• SETA: the profession has a role to play here and various options exist.
  • The role of SACAP and SAIA in this landscape
  • Politically, if we are to act as a body we need a gateway: speaking to the right people in government. A lack of support from SACAP does not help here, and we will need to find ways around this.
  • There were also some interesting fact sheets on the SA demographics and the architectural professions’ demographics and the disparity between them (I will try get hold of these and post later).
  • The current recession plays a role in the profession’s activity in society and this must also not be underestimated.

If we all always assume its someone else’s responsibility then nothing will change.

Much to think about… what are YOUR thoughts? Feel free to comment below.

An edgy evening on the Ridge

We had a very unusual evening last Wednesday night. Firstly we had 3 fabulous Spanish architects in town*: Elena Rocchi, Angelo Bucci and Claudio Vekstein. Then we had sundowners and eats on a dramatic venue on the Berea Ridge in Durban (thanks to design workshop for the incredible space). And then there was a lunar eclipse. How could it not be memorable?

My favourite comments from attendees:

“It is wonderful to see so many architects attending such honest and passionate presentations.”

“This house should be in a film.”

(A South African reminder of the US Case Study Houses perhaps?)

Many thanks must go to the Cement and Concrete Institute for bringing the speakers out, and to NPC Cement & Cimpor for their generous sponsorship of the drinks tab. The red wine went down so well with the chilly winter evening.

*They were here for the 3rd International Design Masterclass themed “On the Edge”, conducting the studio along with local architects Peter Rich and Andrew Makin. For more pics, see our facebook album [ click this link ]

design workshop : sa site on the Ridge


Cimpor, who took care of the warming red wine and other sundowners.

Elena Rocchi

Andrew Makin, Angelo Bucci, Elena Rocchi, Claudio Vekstein and Peter Rich


Issy Benjamin’s talk at UKZN today went down a treat. A springy old man of 85, he has humour, sincerity and, despite avoiding AutoCAD completely (as well as powerpoint), is still very much in touch and enlightened in his perspective.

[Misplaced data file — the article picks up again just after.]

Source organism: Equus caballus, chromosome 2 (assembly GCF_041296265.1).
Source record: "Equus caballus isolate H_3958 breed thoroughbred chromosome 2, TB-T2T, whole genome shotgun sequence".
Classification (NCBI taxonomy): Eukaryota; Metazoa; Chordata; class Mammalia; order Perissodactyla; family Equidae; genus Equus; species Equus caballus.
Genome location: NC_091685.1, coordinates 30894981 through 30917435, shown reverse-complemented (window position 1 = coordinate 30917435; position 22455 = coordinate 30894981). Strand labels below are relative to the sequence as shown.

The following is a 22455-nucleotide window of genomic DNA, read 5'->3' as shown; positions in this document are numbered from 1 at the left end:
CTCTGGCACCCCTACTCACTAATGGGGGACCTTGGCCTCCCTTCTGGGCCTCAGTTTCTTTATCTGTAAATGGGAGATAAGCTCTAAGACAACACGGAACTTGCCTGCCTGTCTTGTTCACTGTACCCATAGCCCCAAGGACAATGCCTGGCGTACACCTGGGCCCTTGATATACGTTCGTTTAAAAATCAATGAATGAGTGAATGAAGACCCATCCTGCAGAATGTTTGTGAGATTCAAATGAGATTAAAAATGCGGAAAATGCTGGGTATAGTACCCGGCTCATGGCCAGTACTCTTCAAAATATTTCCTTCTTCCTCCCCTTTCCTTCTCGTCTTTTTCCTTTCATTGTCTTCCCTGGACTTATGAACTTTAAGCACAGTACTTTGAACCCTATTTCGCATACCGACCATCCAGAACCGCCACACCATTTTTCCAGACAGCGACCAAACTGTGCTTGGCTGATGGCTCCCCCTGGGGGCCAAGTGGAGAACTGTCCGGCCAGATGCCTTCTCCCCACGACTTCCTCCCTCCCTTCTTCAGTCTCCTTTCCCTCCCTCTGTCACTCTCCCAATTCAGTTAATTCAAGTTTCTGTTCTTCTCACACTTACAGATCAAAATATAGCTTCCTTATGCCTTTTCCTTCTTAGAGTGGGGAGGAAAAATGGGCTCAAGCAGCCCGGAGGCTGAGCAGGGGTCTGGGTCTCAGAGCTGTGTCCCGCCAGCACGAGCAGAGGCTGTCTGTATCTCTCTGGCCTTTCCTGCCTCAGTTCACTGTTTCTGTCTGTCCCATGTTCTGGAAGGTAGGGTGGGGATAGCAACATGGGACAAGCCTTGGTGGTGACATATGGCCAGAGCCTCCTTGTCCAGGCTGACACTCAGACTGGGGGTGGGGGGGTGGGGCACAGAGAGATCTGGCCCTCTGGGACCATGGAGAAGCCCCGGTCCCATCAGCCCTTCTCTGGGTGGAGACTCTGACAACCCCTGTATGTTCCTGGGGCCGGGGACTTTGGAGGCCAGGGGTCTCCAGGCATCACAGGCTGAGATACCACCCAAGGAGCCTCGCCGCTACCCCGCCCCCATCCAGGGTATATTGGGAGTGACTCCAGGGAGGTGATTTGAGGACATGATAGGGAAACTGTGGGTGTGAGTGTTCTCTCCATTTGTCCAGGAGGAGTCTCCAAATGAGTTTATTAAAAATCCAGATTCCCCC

One thing he stressed the importance of was to “jump jump jump at every opportunity”. And to keep jumping, because it’s difficult to tell what exactly the opportunity is, or where it will lead! His own career is a testament to opportunities embraced with a wholesome optimism.

More photos can be found on our facebook album by [ clicking this link ]

Don’t forget to see the Crofton and Benjamin Exhibition at the KZNSA, running until 29 May, which can only enrich and inspire.

Issy on far left, and next to him, Nina Saunders

Yes, he is using an overhead projector!

Awaiting the lecture venue, Issy got busy


Exhibition: The Work of Crofton & Benjamin Architects: 1955 –1964

Very excited about Issy Benjamin coming to town. Very excited!
The Croftton & Benjamin exhibition will be up at the KZNSA for the next 3 weeks from 12 to 30th May, and it is unlike any architectural exhibition I have seen. Check it out for yourselves and see why Issy Benjamin, “the architects’s architect” is my archi-hero.

You’ll also discover why Crofton & Benjamin are receiving an Honorary Life Membership to the KZNIA.

FarringdonMore on the goings-on, including his Friday talk, on our website:


Courtesy of Roshan Ramroop

We held a very well-attended course last Friday: the SANS 10400:  Building Regulations For Dummies, presented By Bruce Clark. Roshan Ramroop found a lighter side of the course and shared this caricature. Thanks Roshan!

The SANS 10400 Workshop will be available on the CCN website for those who missed it.

For more latest news of the SANS 10400 from the KZNIA, see Mike Backler’s reports by [ clicking here ].